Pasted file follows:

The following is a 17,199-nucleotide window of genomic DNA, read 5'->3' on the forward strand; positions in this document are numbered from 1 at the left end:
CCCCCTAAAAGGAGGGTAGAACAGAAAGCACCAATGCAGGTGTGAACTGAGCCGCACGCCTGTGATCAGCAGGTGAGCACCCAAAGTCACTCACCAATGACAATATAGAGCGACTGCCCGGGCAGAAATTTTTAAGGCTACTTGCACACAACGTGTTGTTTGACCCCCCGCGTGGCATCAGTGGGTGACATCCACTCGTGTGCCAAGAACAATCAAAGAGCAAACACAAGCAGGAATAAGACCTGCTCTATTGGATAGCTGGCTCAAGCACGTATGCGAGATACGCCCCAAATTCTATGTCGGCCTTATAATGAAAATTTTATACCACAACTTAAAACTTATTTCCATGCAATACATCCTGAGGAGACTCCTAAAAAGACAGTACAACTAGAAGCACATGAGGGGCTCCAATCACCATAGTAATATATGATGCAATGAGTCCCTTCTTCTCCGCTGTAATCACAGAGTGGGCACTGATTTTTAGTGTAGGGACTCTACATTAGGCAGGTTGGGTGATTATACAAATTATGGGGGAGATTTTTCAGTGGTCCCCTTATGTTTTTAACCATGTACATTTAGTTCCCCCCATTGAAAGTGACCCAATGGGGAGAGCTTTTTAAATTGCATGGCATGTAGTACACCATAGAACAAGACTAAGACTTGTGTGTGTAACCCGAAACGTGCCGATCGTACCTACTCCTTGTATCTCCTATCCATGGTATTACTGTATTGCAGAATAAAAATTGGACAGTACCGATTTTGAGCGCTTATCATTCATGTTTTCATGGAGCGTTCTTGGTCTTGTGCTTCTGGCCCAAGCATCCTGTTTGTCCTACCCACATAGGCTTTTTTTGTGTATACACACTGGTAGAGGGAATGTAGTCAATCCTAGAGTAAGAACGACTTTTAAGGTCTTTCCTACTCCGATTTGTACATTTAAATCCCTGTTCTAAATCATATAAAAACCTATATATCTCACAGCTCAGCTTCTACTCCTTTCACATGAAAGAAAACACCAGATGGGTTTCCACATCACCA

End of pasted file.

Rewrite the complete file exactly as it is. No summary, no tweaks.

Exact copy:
The following is a 17,199-nucleotide window of genomic DNA, read 5'->3' on the forward strand; positions in this document are numbered from 1 at the left end:
CCCCCTAAAAGGAGGGTAGAACAGAAAGCACCAATGCAGGTGTGAACTGAGCCGCACGCCTGTGATCAGCAGGTGAGCACCCAAAGTCACTCACCAATGACAATATAGAGCGACTGCCCGGGCAGAAATTTTTAAGGCTACTTGCACACAACGTGTTGTTTGACCCCCCGCGTGGCATCAGTGGGTGACATCCACTCGTGTGCCAAGAACAATCAAAGAGCAAACACAAGCAGGAATAAGACCTGCTCTATTGGATAGCTGGCTCAAGCACGTATGCGAGATACGCCCCAAATTCTATGTCGGCCTTATAATGAAAATTTTATACCACAACTTAAAACTTATTTCCATGCAATACATCCTGAGGAGACTCCTAAAAAGACAGTACAACTAGAAGCACATGAGGGGCTCCAATCACCATAGTAATATATGATGCAATGAGTCCCTTCTTCTCCGCTGTAATCACAGAGTGGGCACTGATTTTTAGTGTAGGGACTCTACATTAGGCAGGTTGGGTGATTATACAAATTATGGGGGAGATTTTTCAGTGGTCCCCTTATGTTTTTAACCATGTACATTTAGTTCCCCCCATTGAAAGTGACCCAATGGGGAGAGCTTTTTAAATTGCATGGCATGTAGTACACCATAGAACAAGACTAAGACTTGTGTGTGTAACCCGAAACGTGCCGATCGTACCTACTCCTTGTATCTCCTATCCATGGTATTACTGTATTGCAGAATAAAAATTGGACAGTACCGATTTTGAGCGCTTATCATTCATGTTTTCATGGAGCGTTCTTGGTCTTGTGCTTCTGGCCCAAGCATCCTGTTTGTCCTACCCACATAGGCTTTTTTTGTGTATACACACTGGTAGAGGGAATGTAGTCAATCCTAGAGTAAGAACGACTTTTAAGGTCTTTCCTACTCCGATTTGTACATTTAAATCCCTGTTCTAAATCATATAAAAACCTATATATCTCACAGCTCAGCTTCTACTCCTTTCACATGAAAGAAAACACCAGATGGGTTTCCACATCACCA